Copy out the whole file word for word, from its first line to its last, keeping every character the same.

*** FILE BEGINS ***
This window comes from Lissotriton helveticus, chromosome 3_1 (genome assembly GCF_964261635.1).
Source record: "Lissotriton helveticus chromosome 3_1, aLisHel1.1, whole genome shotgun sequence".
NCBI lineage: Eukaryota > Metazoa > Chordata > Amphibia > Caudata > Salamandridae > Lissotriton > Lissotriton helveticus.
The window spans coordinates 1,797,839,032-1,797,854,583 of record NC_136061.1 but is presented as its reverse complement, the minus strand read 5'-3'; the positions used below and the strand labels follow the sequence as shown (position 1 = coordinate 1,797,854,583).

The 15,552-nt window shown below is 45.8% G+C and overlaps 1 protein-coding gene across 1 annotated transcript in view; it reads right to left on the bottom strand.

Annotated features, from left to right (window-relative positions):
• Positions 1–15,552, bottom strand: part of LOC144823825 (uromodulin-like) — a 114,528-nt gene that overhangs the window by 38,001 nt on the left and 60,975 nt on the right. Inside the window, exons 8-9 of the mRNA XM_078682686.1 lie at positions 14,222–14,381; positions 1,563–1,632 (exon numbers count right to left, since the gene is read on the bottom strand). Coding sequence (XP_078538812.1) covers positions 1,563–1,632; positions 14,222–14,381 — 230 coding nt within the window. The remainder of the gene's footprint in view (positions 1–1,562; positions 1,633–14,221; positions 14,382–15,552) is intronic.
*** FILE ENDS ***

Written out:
This window comes from Lissotriton helveticus, chromosome 3_1 (genome assembly GCF_964261635.1).
Source record: "Lissotriton helveticus chromosome 3_1, aLisHel1.1, whole genome shotgun sequence".
NCBI lineage: Eukaryota > Metazoa > Chordata > Amphibia > Caudata > Salamandridae > Lissotriton > Lissotriton helveticus.
The window spans coordinates 1,797,839,032-1,797,854,583 of record NC_136061.1 but is presented as its reverse complement, the minus strand read 5'-3'; the positions used below and the strand labels follow the sequence as shown (position 1 = coordinate 1,797,854,583).

The 15,552-nt window shown below is 45.8% G+C and overlaps 1 protein-coding gene across 1 annotated transcript in view; it reads right to left on the bottom strand.

Annotated features, from left to right (window-relative positions):
• Positions 1–15,552, bottom strand: part of LOC144823825 (uromodulin-like) — a 114,528-nt gene that overhangs the window by 38,001 nt on the left and 60,975 nt on the right. Inside the window, exons 8-9 of the mRNA XM_078682686.1 lie at positions 14,222–14,381; positions 1,563–1,632 (exon numbers count right to left, since the gene is read on the bottom strand). Coding sequence (XP_078538812.1) covers positions 1,563–1,632; positions 14,222–14,381 — 230 coding nt within the window. The remainder of the gene's footprint in view (positions 1–1,562; positions 1,633–14,221; positions 14,382–15,552) is intronic.